There’s a nail file out there that’s been getting a lot of attention lately. You may even own, have tried, or at least heard of; the glass (aka crystal) nail file.
It’s definitely sleek, and very chic (I like to rhyme whenever possible) but is it worth the higher price tag and is it better than all of those emery boards we have laying around? What about the good old metal file? Let’s see if we can figure this out.
Emery Board Nail Files
Emery boards are basically strips of cardboard with small grains of sand stuck to them. Think of them as sandpaper because that’s pretty much what they are.
They work by tearing the end of your nail as you slide it across the tip of your nail (ouch). It produces a rough edge which is sometimes obvious depending on the grit (yes grit, as in sandpaper) of the emery board…kind of nasty if you think about it. You’re supposed to choose the coarseness of the grit dependent on whether you have weak, thin, fragile nails or hard, strong, thick nails. I always thought it depended on how much filing you needed to do.
The reason you should file in one direction with an emery board is to minimize damage to the nail during the filing process…makes more sense to me now.
Unfortunately, in doing their job, emery boards actually cause more harm than good. Here’s why: With an emery board, you leave the tip of the nail open or exposed because remember, you are just tearing the tip off.
An open nail edge invites dirt, moisture, and all kinds of stuff inside the nail itself which contributes to chipping, cracking, peeling, and general weakening of the nails. Who knew?
If that’s not enough, here’s another thing. Because emery boards are porous, they have glue and sand, dirt, and debris imbedded into the file allowing fungus and bacteria to have a party.
There’s is no good way to sanitize an emery board and that’s why they say you should discard your emery board after each use. Do you toss your emery board after using? I never did before but I will now. This is actually an FDA mandated practice in professional salons.
Lastly, the emery board is not exactly environmentally friendly. At least one whole football stadium can be filled annually with discarded emery boards (if we all actually tossed them I guess). And it takes years for one board to completely decompose in the ground. Yikes, that’s something I would never even have thought about! I might already be converted.
Metal Nail Files
Here’s the scoop on metal files. Tiny, minuscule bits of metal flake off while filing your nails. While metal is a lot stronger and more durable than sand granules (the emery board), the metal used to make the files is usually of a lower grade and actually quite soft as far as metals go.
But metal files just like emery boards also grind the nail and leave the nail tip exposed. Because there are metal bits on the file, dirt and debris can also be trapped between the tiny little metal “teeth” on the file.
Metal is non-porous so bacteria growth is not a big issue, but the metal file still doesn’t pass FDA standards for professional re-use in a salon setting. With that in mind, now I would be hesitant to re-use them myself without at least trying to clean them.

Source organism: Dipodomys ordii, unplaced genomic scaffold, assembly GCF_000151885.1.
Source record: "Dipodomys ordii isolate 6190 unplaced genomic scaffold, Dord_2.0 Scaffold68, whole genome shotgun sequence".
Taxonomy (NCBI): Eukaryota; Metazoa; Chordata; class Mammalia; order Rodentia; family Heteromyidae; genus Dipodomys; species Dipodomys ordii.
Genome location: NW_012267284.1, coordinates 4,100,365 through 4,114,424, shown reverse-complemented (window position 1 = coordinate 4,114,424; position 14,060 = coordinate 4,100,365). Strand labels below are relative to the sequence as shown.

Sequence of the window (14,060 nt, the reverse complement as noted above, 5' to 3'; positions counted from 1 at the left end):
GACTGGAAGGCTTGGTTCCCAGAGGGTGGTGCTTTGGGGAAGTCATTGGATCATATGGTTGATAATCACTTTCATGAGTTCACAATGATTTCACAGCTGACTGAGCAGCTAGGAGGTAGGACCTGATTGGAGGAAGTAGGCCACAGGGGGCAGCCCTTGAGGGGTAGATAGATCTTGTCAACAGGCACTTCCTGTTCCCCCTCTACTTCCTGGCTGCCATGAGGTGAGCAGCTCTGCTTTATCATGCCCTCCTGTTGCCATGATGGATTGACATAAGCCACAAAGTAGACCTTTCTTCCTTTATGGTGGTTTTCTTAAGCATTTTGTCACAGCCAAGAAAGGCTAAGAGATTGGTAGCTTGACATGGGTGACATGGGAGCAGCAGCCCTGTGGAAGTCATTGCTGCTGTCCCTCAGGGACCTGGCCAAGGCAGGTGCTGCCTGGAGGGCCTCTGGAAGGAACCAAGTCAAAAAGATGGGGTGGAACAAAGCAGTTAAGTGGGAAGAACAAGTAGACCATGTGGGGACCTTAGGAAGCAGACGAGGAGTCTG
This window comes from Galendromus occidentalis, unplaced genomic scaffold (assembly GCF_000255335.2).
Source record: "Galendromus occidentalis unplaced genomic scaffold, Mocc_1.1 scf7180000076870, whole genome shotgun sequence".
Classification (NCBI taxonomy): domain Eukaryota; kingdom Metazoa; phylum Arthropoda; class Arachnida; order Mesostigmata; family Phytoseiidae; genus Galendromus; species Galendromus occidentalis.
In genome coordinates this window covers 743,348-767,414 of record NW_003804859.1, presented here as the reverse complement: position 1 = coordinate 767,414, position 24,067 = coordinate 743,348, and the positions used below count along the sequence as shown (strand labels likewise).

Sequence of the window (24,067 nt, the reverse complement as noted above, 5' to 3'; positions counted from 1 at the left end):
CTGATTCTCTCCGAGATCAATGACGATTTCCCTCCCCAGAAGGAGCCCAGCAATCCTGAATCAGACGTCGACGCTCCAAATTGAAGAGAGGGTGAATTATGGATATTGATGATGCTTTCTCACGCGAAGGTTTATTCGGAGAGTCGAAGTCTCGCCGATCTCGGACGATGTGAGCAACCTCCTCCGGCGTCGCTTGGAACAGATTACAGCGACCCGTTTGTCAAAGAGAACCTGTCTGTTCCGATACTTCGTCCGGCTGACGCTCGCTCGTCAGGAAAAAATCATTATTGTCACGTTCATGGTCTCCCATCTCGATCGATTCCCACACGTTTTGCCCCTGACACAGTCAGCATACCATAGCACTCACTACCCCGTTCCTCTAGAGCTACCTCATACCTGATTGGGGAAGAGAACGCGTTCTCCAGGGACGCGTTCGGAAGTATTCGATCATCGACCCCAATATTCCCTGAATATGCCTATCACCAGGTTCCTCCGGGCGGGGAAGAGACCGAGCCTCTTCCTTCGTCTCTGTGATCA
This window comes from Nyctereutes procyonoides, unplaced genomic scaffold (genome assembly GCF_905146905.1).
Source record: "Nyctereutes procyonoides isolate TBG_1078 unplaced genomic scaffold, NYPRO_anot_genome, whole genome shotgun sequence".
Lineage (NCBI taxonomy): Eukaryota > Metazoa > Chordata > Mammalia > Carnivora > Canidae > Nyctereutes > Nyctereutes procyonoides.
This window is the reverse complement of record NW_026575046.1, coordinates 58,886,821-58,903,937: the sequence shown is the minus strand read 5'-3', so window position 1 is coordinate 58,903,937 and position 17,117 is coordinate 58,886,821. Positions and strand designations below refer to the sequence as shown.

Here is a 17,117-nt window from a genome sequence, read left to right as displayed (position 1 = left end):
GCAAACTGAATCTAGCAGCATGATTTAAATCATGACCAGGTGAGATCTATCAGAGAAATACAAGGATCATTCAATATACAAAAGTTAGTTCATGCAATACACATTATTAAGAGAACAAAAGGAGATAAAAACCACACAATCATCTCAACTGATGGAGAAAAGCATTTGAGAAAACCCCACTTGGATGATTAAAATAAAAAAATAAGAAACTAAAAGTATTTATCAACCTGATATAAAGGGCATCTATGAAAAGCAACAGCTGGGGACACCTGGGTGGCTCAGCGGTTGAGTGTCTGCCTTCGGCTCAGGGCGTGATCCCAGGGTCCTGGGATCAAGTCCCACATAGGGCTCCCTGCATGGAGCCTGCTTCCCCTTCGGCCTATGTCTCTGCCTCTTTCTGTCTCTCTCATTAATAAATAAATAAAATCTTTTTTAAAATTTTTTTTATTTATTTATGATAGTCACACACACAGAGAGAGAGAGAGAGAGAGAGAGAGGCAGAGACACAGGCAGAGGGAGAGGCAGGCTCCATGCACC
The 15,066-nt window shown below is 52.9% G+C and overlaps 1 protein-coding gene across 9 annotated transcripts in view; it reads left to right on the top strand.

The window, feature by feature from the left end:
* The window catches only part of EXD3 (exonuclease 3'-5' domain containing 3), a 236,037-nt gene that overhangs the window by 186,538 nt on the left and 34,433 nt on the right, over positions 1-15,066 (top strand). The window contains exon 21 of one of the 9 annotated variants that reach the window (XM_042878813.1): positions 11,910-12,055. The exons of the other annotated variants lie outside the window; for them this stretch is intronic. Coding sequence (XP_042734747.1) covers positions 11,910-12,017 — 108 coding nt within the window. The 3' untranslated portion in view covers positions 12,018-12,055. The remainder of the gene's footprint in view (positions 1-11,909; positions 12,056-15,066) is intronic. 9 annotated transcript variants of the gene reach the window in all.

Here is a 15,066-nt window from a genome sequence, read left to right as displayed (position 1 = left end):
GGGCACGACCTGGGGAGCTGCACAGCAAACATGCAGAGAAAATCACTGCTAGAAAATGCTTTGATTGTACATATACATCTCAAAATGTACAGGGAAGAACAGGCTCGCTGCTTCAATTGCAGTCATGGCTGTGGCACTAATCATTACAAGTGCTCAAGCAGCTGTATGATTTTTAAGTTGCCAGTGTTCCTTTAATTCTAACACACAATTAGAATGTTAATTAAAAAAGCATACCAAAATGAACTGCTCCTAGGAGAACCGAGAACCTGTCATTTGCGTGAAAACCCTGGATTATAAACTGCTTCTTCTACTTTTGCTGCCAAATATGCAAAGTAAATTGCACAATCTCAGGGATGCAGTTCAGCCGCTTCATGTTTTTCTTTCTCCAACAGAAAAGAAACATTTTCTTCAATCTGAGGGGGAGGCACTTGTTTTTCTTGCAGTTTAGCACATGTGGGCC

Metal files are a bit more environmentally friendly than emery boards because no trees are murdered in their production. But of course, they take a lot longer than emery boards to decompose in landfills.
Glass Nail Files (also known as crystal files)
There are two types of glass nail files, in one, tiny glass filings are adhered to a glass stick using super-glue like stuff combined with heat. In the second, the files are cut from actual pre-treated sheets of thick glass. Then the surface of the crystal is treated to roughen it, creating the filing surface. The latter is supposed to be a higher quality.
The glass nail file glides over the nail tip. The big advantage is that it doesn’t tear the nail like the emery board or metal file, so you can file in both directions and it smooths out the nail tip as it files (yay). No jagged edges to smooth out.
Better yet the glass file is designed to close the nail tip and actually seal it, preventing water etc. from getting into your nails.
Glass is non-porous and hygienic. So no bacteria or debris can grow on the filing surface, nor get trapped in the roughened surface of the crystal file.
They meet all of the sanitization requirements of the FDA and can be sanitized in alcohol, under UV light, and even baked in an autoclave.
Glass nail files will last years and are environmentally friendly because they last so long and are recyclable!
My nails are weak, short, and split easily. I think they would be good candidates for a glass file (which I’ve never used). I am going to try the glass file for a month and see if there is a difference. I’ll come back here and post about it.
Update 6 weeks later – I love, love, love the glass nail files. It could be my imagination but I honestly feel like my nails are not splitting as badly as they were before. I haven’t changed anything else about my nail routine except I started using the glass file. But the other thing I like is that it just seems to file my nails better. It’s not rough yet it does the job. I love that I don’t have to worry about bacteria and it’s supposed to last a very long time. The drawback? I can totally see it breaking if you drop it, especially on a tile floor or outside on concrete. I would still buy them though.
Have you tried them? Let me know your thoughts in the comments section below.